In addition to immersing yourself in the local culture, Valeria says, "a volunteer must strive to create a better society to live in." While the volunteer tourism sector continues to grow in Argentina, Valeria has seen more growth in Buenos Aires ("everyone arriving in Argentina has to come through BA") than in the rest of Argentina, where the needs may be greater.

 

"Tourists are seeking volunteer opportunities as part of their responsible tourism experiences"

 

So who are these volunteers - voluntourists - who visit and work in Argentina with Voluntario Global? Valeria says that these are not professional workers (e.g. medical professionals assigned to work on certain areas), but these are tourists who want to explore different cultures, and are seeking volunteer opportunities as part of their responsible tourism experiences. One of the primary reasons for these volunteer travelers to participate in the Voluntario Global program is to learn another language, to learn it by speaking it and by immersing yourself in the local culture and way of life. Just as Silvia, Valeria believes in the learning process of volunteering, and places great importance on interaction with the local communities.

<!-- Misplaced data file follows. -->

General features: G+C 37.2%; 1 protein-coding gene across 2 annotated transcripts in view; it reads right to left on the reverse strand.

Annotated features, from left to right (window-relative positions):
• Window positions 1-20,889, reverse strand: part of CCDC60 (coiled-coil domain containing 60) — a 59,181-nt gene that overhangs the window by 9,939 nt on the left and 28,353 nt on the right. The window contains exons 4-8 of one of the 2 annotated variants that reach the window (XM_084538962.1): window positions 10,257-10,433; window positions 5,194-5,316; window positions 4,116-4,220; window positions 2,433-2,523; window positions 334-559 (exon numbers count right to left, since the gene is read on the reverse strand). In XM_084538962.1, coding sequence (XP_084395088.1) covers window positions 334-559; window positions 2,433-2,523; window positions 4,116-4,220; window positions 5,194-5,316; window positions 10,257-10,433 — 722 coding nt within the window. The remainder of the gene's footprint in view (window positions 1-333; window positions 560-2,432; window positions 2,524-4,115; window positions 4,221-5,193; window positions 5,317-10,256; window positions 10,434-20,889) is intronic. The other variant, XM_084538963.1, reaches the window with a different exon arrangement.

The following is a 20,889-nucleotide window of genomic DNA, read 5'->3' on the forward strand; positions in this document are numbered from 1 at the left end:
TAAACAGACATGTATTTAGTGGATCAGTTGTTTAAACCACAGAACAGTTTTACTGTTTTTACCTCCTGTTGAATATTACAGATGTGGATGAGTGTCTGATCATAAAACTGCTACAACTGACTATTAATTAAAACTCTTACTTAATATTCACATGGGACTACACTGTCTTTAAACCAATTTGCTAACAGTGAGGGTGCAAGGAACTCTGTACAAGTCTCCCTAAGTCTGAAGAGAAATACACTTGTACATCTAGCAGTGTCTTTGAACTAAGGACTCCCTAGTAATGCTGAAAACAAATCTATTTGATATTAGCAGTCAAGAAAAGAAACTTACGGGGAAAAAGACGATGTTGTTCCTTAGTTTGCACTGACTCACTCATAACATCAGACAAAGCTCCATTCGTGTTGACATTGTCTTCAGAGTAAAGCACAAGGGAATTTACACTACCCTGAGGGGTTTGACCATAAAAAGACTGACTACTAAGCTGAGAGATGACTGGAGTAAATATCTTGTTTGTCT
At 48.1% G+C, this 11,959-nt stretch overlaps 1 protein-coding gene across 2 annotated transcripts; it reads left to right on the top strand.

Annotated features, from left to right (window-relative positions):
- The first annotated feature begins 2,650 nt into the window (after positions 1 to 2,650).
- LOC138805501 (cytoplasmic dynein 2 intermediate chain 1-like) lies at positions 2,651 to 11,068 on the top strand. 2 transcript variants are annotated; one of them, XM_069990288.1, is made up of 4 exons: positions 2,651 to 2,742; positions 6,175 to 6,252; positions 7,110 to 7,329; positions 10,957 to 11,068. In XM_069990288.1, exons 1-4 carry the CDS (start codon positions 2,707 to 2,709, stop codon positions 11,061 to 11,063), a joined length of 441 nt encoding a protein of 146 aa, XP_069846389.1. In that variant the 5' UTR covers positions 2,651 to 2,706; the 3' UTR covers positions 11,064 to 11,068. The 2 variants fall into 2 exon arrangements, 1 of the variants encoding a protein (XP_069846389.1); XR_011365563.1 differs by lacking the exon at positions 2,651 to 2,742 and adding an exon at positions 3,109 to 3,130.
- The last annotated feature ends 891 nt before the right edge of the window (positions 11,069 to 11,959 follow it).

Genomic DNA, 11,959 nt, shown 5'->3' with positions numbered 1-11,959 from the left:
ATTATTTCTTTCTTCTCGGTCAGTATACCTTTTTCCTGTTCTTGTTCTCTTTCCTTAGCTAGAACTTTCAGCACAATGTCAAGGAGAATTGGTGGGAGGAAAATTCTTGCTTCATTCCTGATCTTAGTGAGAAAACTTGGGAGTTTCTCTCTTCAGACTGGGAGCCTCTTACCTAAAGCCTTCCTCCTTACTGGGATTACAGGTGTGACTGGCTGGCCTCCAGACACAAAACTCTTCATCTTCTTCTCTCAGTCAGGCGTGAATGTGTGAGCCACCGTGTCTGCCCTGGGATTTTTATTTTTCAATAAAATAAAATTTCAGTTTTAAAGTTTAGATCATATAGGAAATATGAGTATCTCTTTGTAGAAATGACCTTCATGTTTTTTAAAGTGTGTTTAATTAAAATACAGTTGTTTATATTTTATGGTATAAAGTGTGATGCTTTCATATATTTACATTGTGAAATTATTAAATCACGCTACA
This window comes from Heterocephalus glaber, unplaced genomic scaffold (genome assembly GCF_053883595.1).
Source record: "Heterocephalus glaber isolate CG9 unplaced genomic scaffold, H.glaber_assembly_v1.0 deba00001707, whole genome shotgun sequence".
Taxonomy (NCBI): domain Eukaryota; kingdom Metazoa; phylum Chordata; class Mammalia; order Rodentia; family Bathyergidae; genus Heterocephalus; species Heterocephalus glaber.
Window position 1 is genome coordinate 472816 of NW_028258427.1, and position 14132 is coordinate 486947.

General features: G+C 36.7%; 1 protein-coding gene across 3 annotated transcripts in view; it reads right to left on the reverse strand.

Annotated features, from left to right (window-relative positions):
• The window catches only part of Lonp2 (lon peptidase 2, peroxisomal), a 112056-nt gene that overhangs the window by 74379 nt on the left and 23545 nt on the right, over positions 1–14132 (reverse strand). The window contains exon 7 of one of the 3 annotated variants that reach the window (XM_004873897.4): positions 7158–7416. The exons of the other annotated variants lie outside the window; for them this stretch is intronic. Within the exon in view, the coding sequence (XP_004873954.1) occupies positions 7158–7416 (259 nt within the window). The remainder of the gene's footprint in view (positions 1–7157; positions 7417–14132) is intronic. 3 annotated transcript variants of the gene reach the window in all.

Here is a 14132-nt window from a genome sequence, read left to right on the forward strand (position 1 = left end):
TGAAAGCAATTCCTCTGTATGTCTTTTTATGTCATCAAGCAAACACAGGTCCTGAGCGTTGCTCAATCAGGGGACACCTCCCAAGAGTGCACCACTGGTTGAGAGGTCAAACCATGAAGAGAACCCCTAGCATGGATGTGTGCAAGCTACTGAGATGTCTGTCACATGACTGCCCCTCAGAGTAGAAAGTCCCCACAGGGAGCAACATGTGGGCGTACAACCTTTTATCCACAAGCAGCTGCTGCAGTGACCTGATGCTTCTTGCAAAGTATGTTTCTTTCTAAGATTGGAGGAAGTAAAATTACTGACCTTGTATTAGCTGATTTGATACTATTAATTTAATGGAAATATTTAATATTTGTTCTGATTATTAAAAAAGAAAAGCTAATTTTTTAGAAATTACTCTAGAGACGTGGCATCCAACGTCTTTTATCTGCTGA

Kara Howard, Long-Term Volunteer, Voluntario Global

As a long-term volunteer at Voluntario Global, Kara is working at Centro de Atención Primaria (Basic Health Care Center), and is involved in various areas of the organization: shadowing a pediatrician working with children with respiratory illnesses; learning about what treatments they have and how she helps them; learning about the government programs that have been set up to assist patients (e.g. free medication); shadowing a healthcare worker; helping with a Pap awareness campaign in the neighborhood; participating in a local health fair and other events. "There are so many areas that I can involve myself in," says Kara, "and that makes it a rewarding experience."